Context specific skills
The context specific skills are the professional skills required by the workfiel, such as programming, physical skills or social skills. These skills are applied in a specific context.
Cross contextual skills
The cross contextual skills are the skills applied in a larger domain of social or personal activities, such as reading, writing, time management skills, teamwork etc.
The meta- skills are the different modes of operating objexts in the mind or in the physical world. These can be seen as psychomotor skills and interpersonal skills.
The existential skills can be applied universally and ecompass the ability to set goals and achieve them, self-awareness/self-reflection (meta knowledge) and the ability to learn/unlearn/re-learn.
When looking specifically at education, Loshkarevo (2017) described the nescesary skills for the future as emotional intelligence (empathy), media- and information literacy, awareness and ability to manage attention (flexibility), ecological thinking, creativity, problem solving, cooperation, co-creation, critical thinking and goal-setting.
21st century skills according to the Global Partnership for Education (2020).
The Global Partnership for education stated that 21st-century skills are skills, abilities, and attributes that are taught or learned to enhance learning, working, living, and thinking in the world. Under 21st-century skills, they define skills based on Brinkleys (2014) definition of 21st-century skills into four categories based on research led by the Unversity of Melbourne (UNESCO, 2015) after having compared several sources.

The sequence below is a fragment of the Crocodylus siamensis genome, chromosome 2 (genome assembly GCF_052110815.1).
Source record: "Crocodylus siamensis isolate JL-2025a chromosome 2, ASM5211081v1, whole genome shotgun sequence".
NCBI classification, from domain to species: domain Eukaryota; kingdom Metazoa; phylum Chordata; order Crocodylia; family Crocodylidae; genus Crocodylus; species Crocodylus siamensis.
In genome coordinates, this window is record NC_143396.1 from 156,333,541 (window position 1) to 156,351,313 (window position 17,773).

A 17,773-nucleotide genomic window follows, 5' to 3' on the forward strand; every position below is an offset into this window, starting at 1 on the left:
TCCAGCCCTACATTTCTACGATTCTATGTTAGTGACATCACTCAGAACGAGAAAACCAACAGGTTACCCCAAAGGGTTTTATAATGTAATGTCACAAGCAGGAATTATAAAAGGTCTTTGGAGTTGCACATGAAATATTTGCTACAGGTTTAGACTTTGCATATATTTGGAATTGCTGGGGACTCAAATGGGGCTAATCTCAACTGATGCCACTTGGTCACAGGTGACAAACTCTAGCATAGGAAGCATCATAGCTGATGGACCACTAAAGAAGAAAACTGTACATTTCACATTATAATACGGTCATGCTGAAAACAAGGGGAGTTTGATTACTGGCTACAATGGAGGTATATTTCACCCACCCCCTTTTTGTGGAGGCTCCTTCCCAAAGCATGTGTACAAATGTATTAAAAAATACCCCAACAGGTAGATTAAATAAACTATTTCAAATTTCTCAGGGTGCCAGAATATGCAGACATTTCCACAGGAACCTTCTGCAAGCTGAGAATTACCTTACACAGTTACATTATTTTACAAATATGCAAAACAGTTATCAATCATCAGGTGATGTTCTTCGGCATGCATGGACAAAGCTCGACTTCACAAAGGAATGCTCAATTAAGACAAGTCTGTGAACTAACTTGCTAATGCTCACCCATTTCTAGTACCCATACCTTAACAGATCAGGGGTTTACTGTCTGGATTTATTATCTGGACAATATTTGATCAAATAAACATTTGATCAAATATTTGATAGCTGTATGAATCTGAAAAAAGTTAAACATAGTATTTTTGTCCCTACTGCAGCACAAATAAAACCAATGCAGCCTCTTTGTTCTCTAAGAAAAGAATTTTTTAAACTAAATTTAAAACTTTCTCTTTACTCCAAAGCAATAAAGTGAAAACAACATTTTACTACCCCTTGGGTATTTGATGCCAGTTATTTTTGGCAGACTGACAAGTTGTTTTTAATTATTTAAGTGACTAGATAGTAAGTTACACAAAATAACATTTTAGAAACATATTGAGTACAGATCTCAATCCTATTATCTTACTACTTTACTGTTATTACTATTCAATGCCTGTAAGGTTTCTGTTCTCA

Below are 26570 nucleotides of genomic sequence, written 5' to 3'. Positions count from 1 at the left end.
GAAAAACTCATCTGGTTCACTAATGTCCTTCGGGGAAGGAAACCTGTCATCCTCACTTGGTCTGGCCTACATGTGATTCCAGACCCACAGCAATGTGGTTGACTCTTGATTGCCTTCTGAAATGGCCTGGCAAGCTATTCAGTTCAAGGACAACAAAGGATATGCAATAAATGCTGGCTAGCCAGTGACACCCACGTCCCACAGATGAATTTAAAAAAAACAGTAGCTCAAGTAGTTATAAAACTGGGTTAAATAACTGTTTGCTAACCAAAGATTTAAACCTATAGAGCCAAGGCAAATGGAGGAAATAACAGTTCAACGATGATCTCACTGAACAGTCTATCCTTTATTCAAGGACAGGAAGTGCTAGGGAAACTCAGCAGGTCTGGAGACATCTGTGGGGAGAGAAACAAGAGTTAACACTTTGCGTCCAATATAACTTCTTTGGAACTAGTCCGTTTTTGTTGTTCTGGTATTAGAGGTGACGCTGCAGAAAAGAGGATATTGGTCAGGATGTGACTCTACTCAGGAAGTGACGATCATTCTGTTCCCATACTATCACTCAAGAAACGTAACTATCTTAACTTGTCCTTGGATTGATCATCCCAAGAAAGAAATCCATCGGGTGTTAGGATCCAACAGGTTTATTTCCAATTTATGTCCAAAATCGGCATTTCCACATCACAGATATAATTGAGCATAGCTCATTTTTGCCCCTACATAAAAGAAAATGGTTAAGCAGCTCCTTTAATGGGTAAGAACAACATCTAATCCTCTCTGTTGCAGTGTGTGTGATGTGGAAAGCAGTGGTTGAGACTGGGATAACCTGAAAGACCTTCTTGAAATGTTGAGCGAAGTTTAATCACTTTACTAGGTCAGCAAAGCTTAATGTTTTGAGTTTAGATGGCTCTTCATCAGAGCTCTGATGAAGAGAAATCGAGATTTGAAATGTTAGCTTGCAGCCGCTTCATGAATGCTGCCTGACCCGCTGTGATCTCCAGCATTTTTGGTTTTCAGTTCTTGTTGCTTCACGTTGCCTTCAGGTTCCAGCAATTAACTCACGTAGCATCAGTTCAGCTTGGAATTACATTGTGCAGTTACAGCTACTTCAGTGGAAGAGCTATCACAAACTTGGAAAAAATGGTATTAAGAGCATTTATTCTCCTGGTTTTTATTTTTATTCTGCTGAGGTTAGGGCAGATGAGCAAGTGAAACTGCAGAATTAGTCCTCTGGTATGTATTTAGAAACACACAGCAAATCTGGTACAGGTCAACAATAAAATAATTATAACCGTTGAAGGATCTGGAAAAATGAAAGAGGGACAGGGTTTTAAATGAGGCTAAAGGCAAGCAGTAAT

Ways of thinking
Creativity and Innovation, critical thinking, problem solving and decision making, learning to learn and meta-cognition.
Ways of working
These skills define ways of working for people, such as communication and collaboration skills
Tools for working
The tools people need to do their work are defined by information and ICT literacy
Living in the world
These are the skills people need to live in an everchanging and volatile world, such as citizenship, life and career skills, personal and social responsibility (including cultural awareness and competence).
Defining 21st century skills
Based on the literature research done in the previous chapter a table has been developed to easily categorize the 21st-century skills with the aim of defining which skills are important skills for the future (Table 1).
|21st century skills||(Trilling & Fadel, 2012)||(Bialik et al., 2015)||(Loshkareva et al., 2017)||(Global Partnership For Education, 2020)|
|Flexibility & adaptability||x||x||x||x|
|Initiative & self-direction||x||x||x||x|
|Productivity & accountability||x||x||x||x|
|Leadership & responsibility||x||x||x||x|
|Life- and career skills||x||x||x|
|Emotional Intelligence (cultural awareness)||x||x|
Though each of these frameworks shows unique categories or slightly different wordings, they all encompass a similar array of skills that would be defined under the name of 21st-century skills. As stated in other research, 21st-century skills are always developing and following trends in the world, this could suggest the additions of emotional intelligence and citizenship from 2017 and onwards, but even the addition of life and career skills in 2015. In comparison to previous years, media literacy has disappeared from the list of required 21st-century skills, possibly due to the blending of information literacy into Media Information Literacy (Reineck & Lublinski, 2015; Stocchetti, 2016).